Stories of South America - E. C. Brooks

Lima, the City of the Kings

The spot chosen by Pizarro for the new capital of Peru was in the beautiful valley of the Rimac River, a few miles from its mouth. Here the cool currents from the snow-capped mountains and the soft breezes from the Pacific meet and produce an ideal climate. It was there, in January, 1535, that Pizarro founded "the City of the Kings," named after the three wise men of the East who came to see the infant Christ. Later its name was changed to Lima. It has remained the capital of Peru from that time to this.

Lima has been captured by hostile armies several times since its foundation. Sixteen times it has been injured by earthquakes, and twice almost completely destroyed. Yet it is still a city of nearly a quarter of a million population and one of the most beautiful and interesting places in the western world.

The gold and silver discovered in Peru and sent to Spain drew Europeans to South America by thousands. From Peru they crossed the mountains and settled in Argentina and Bolivia and Paraguay. They moved southward and established colonies in Chile. They stopped on their way to Peru and founded settlements in Ecuador, Colombia, and Venezuela.

In 1544, just three years after the death of Pizarro, Peru was made a viceroyalty, under a ruler called viceroy, which title meant that he was acting in all matters for the king. Moreover, he was given jurisdiction over "the entire continent of South America." Lima, therefore, became the capital of all the Spanish colonies in South America. The city of Panama was eclipsed by the growing importance of the City of the Kings, and long before there was a single English colony in the New World the governor of Peru had become the most powerful Spanish ruler next to the monarch himself.

Lima was a typical Spanish city. It was built around a great plaza or open square, which was the center of the place. Roads extended from it to all the provinces, and traders from every part of South America brought their wares to the plaza to be bartered or sold. Lima, therefore, became the great meeting-place for all Spanish South America. Lines of caravans from the Atlantic coast came winding slowly across the pampas of Argentine and over the mountains bearing their merchandise. Negroes from the upper Amazon bore baskets of cloth and woolen stuff. Indians from the mountains and plains and explorers from Ecuador and Bolivia brought silver and gold. Farmers from Chile came laden with wine and wheat. All met in the streets of Lima, the proud capital.

The viceroy of Peru was the highest civil and military officer on the continent. At Lima he had a magnificent palace and an elaborate court, which rivaled that of the king of Spain. Here the supreme judges of all the continent had their palaces; they maintained a style as regal as that of the courts of Europe. Likewise, here resided many noble Spanish families, whose wealth and social distinction gave the City of the Kings much gilded splendor. Here were large cathedrals and monasteries, and here the dreaded tribunal of the Inquisition had its chief colonial seat. Here also was situated the first university of the New World, that of San Marcos, which was opened in 1551, nearly a century before Harvard college was founded. It was modeled after the great University of Salamanca in Spain, one of the most famous seats of learning in Europe.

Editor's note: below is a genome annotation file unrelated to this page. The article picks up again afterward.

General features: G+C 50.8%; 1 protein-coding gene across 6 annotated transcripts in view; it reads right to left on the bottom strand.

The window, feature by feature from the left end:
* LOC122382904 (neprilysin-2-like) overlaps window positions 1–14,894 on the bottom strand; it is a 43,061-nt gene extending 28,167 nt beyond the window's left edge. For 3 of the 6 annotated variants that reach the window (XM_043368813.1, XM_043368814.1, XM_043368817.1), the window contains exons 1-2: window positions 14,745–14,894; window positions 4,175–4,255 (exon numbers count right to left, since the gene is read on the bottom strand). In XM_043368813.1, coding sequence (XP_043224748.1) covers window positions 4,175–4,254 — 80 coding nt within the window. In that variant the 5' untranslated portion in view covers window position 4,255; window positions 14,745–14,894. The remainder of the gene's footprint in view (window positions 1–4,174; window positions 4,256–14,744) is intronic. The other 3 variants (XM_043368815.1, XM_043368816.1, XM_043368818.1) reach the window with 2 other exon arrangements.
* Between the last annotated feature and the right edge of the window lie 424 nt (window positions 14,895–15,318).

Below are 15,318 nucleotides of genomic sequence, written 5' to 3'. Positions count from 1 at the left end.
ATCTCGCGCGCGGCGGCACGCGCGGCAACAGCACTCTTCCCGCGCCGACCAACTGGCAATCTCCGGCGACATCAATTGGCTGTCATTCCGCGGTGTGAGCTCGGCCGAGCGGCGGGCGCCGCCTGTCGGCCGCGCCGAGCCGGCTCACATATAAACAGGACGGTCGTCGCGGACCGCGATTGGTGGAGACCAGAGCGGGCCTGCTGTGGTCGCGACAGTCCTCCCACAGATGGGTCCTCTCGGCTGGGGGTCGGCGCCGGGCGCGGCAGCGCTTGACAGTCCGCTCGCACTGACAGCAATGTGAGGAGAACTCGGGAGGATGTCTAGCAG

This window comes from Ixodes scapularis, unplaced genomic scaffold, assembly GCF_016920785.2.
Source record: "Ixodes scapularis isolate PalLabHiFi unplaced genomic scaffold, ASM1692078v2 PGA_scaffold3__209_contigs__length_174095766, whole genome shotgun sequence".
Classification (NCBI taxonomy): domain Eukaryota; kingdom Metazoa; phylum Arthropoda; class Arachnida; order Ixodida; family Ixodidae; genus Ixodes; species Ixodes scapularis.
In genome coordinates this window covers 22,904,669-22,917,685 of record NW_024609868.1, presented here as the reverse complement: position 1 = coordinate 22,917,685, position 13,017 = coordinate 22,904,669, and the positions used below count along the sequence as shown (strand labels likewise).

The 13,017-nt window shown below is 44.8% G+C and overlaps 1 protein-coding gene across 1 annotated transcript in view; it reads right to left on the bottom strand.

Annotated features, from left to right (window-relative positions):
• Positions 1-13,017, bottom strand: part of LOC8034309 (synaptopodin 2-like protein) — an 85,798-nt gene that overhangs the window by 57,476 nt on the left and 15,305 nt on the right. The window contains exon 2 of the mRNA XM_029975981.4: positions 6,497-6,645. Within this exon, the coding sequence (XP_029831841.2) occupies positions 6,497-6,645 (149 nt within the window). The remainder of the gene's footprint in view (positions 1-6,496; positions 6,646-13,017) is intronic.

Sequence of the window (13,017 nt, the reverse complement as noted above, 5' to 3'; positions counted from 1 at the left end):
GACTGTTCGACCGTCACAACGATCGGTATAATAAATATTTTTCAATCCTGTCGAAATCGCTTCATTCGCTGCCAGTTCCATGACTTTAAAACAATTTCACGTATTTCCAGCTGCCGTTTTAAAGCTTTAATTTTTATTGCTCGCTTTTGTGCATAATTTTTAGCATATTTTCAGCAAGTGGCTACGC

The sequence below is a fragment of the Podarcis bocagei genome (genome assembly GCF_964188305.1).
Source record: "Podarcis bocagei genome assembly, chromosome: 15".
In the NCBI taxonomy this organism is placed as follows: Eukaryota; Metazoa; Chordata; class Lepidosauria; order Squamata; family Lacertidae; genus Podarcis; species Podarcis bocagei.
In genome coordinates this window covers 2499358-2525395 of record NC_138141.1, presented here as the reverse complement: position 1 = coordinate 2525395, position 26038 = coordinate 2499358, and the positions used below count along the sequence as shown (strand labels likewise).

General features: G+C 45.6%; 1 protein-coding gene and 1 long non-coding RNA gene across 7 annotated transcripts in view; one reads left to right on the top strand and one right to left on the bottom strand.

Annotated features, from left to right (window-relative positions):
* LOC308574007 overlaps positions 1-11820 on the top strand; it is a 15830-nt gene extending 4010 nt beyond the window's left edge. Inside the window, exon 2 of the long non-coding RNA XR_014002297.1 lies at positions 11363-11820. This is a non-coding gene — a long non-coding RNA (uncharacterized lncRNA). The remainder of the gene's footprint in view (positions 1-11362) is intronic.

It was in Lima that the Countess of Cinchona, a beautiful Spanish lady, was residing in the seventeenth century, when she was stricken with a fever that alarmed the capital. The natives told of a tree, the bark of which contained a cure for this dreaded malady. The physicians of those days had not learned the cause of malarial fever, nor had they discovered an effective remedy. But they sent for this bark, from which a tea was made and given to the Countess of Cinchona. She immediately began to improve. The tea was very bitter, almost too bitter to swallow, but she drank it until she was well again.

This bark was a more valuable discovery than the gold Pizarro found, for it has saved perhaps millions of lives from malarial fever. It was the substance from which quinine is made, and is known as Peruvian bark. The natives were urged to bring in more of this bark, which was shipped to Europe, to North America, and to every quarter of the globe. Strangers came from all over the world to see the trees from which the valuable drug is extracted. They learned to grind it and make a fine white powder from it, which is called quinine. One tree about sixty feet high and six feet in circumference yields, it is said, about a thousand pounds of bark and produces about $3,000 worth of quinine. A forest of these trees would be worth as much as a gold mine.